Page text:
This letter is to address public misunderstandings that would have resulted from your statements during your interview with The Talbot Spy on January 26, 2023 and at the Council meeting two days before.
You explained your late decision not to introduce the “Reset Lakeside” resolution for a vote by the Council by saying that “it is now my understanding there would be no impact” based on “considerable time” spent with the County Attorney, “The Talbot Integrity Project (TIP”), other outside interested parties” and your contact with the Maryland Department of Environment (“MDE”). You said that because MDE had issued its final permit for the Project, the waste water infrastructure was now partially constructed and “it seems quite clear that the Project has vested interests and that the permit cannot be rescinded by MDE.” (I understand the significance you now attribute to MDE’s issuance of its final permit was not discussed with TIP before your statements.) You also said that because the Planning Commission’s finding of inconsistency occurred after the Council enacted Resolution 281 (approving Lakeside) and after MDE had approved this Resolution, the Council’s rescission of 281 would be ineffectual.
The basic question of the Council’s authority to rescind Resolution 281 has been disputed by the County Attorney from the beginning. Now we have in addition to that—your assertions that adopting the Reset Resolution would have no impact.
Gallagher 92821 Letter
In September 2021 Gallagher Evelius & Jones wrote a formal legal opinion (see attached) citing a Maryland Court of Appeals decision confirming the Council’s authority to rescind 281 before the rights of third parties had vested. I believe you are familiar with this. I requested the opinion together with John DeQ Briggs, Esq. and J.T. Smith, Esq. because we doubted the County Attorney’s advice at the time that rescission by the Council was unavailable.
Gallagher’s letter stated: “The Council’s power to rescind Resolution 281 is unconditional.” (emphasis added) And as to vesting, it said “the potential existence of vested rights is a determination that must be made by a court, not the Council.” (emphasis added) Vesting depends on a showing of “clean hands” and “good faith reliance” on prior government approvals. As you know, questions have been raised about whether the Lakeside developer could meet this burden of proof were it necessary.
“Unconditional” means absolute, i.e., not dependent on the timing of Planning Commission decisions or MDE’s ability to rescind permits. Vesting exclusively by court proceedings means vesting not determined in the opinion of a politician or bureaucrat.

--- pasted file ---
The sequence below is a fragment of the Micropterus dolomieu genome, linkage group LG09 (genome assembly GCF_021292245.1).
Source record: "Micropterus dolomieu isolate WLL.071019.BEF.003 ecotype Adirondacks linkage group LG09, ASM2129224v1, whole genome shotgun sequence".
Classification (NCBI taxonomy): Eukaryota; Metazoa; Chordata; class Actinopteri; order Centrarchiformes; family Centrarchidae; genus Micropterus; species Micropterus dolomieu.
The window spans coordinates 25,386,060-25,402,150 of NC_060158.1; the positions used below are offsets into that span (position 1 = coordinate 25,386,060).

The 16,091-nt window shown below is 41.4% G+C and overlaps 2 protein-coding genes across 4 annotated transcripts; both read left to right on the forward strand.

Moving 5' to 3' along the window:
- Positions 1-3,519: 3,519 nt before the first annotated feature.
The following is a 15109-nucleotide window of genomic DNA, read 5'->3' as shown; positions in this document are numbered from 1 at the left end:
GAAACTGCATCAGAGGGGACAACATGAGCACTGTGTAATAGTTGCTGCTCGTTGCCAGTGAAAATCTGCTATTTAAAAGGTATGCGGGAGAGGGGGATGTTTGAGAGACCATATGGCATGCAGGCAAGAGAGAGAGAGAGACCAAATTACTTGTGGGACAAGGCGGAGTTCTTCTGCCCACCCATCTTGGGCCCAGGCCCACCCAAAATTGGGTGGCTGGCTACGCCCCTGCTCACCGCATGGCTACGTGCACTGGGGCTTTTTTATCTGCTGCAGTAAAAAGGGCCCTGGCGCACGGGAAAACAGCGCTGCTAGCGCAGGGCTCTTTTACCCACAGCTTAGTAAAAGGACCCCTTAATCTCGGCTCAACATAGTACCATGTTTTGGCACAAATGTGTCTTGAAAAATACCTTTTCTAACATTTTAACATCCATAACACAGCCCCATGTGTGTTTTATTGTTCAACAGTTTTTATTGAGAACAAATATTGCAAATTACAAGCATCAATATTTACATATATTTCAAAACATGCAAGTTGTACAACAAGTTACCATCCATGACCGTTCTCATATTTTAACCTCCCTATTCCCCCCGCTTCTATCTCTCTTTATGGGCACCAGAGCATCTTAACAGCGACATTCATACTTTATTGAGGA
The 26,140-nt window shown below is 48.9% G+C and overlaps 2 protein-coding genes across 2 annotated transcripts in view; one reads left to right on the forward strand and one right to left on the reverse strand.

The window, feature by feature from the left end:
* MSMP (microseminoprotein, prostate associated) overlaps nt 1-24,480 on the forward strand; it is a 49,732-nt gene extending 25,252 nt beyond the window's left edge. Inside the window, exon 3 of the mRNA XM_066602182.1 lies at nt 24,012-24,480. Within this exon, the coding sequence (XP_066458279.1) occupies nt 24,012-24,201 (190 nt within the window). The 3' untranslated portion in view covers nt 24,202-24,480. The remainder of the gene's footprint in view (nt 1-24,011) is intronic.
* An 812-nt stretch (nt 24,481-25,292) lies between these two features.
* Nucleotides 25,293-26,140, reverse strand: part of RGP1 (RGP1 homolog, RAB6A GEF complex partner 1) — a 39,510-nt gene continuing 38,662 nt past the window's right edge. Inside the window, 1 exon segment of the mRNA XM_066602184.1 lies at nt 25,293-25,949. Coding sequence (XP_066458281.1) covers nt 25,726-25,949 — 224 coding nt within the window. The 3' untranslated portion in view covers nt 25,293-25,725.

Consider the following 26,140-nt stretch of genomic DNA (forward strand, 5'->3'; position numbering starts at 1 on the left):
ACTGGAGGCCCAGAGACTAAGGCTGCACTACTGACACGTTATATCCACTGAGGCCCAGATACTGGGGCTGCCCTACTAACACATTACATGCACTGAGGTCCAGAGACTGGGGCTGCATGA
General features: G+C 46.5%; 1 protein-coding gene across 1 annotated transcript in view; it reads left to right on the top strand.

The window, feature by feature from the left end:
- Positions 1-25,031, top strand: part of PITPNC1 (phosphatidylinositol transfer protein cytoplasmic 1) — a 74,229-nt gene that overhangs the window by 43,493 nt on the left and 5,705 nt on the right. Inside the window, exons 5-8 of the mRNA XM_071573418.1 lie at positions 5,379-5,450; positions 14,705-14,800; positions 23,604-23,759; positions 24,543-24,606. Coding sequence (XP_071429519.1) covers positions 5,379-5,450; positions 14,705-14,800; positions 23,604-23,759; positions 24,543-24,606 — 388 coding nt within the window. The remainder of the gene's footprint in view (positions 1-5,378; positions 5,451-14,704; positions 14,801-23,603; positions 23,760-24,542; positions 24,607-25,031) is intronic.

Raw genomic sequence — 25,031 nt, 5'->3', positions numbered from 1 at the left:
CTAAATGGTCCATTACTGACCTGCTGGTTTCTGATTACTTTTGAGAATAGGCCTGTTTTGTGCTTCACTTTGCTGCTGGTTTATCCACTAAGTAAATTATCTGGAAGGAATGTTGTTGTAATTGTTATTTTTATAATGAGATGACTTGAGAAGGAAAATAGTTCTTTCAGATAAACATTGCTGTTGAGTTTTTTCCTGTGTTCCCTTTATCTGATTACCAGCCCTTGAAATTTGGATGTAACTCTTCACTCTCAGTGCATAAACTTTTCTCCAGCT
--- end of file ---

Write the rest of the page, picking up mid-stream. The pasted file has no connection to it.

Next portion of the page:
Pete, I asked Gallagher whether their opinion about the Council’s authority remained valid after considering your statements. They simply quoted from their letter and said it did:
“Under the Maryland Code, counties—not MDE—control new development in their jurisdictions. Here, the Code delegated to the County Council decisions to amend the Water and Sewer Plan to accommodate development. This is exactly the process the Council followed in considering the request to change the Plan to accommodate Lakeside. MDE’s role with respect to a county’s proposed amendment to its water and sewer plan is limited to considering the county’s proposal and approving, disapproving, or modifying it based on specified criteria. Maryland Code, Environment § 9-507(b). Thus, if a county exercises its broad common law authority to rescind an amendment based on changed circumstances or other local factors, the Code’s requirement that MDE approve or deny the amendment does not and will not stand in the way of the county’s control over development. To require otherwise would entail forcing counties to move forward with development they no longer want or believe they can safely handle while protecting their environment and citizens.”
Therefore, I believe the public should assume that adopting the Reset Resolution would have required the developer and County to negotiate mutually agreeable changes to Resolution 281 before the Lakeside development could legally proceed. If that failed, the developer would have had no alternative but to establish in court good faith reliance on the Planning Commission’s and Council’s prior approvals.
You acknowledged the Reset Lakeside resolution did not have majority support on the Council. It was obviously a dead letter. But the legal reasons you advanced for failing to introduce the Reset Resolution and claiming there “would be no impact,” are contrary to the Gallagher opinion and I believe are in error based on that. Regrettably, your misunderstanding has given every Council member a new basis to avoid personal accountability for failing to reset Lakeside.
W. Bruce (“Mike”) McConnel, Esq.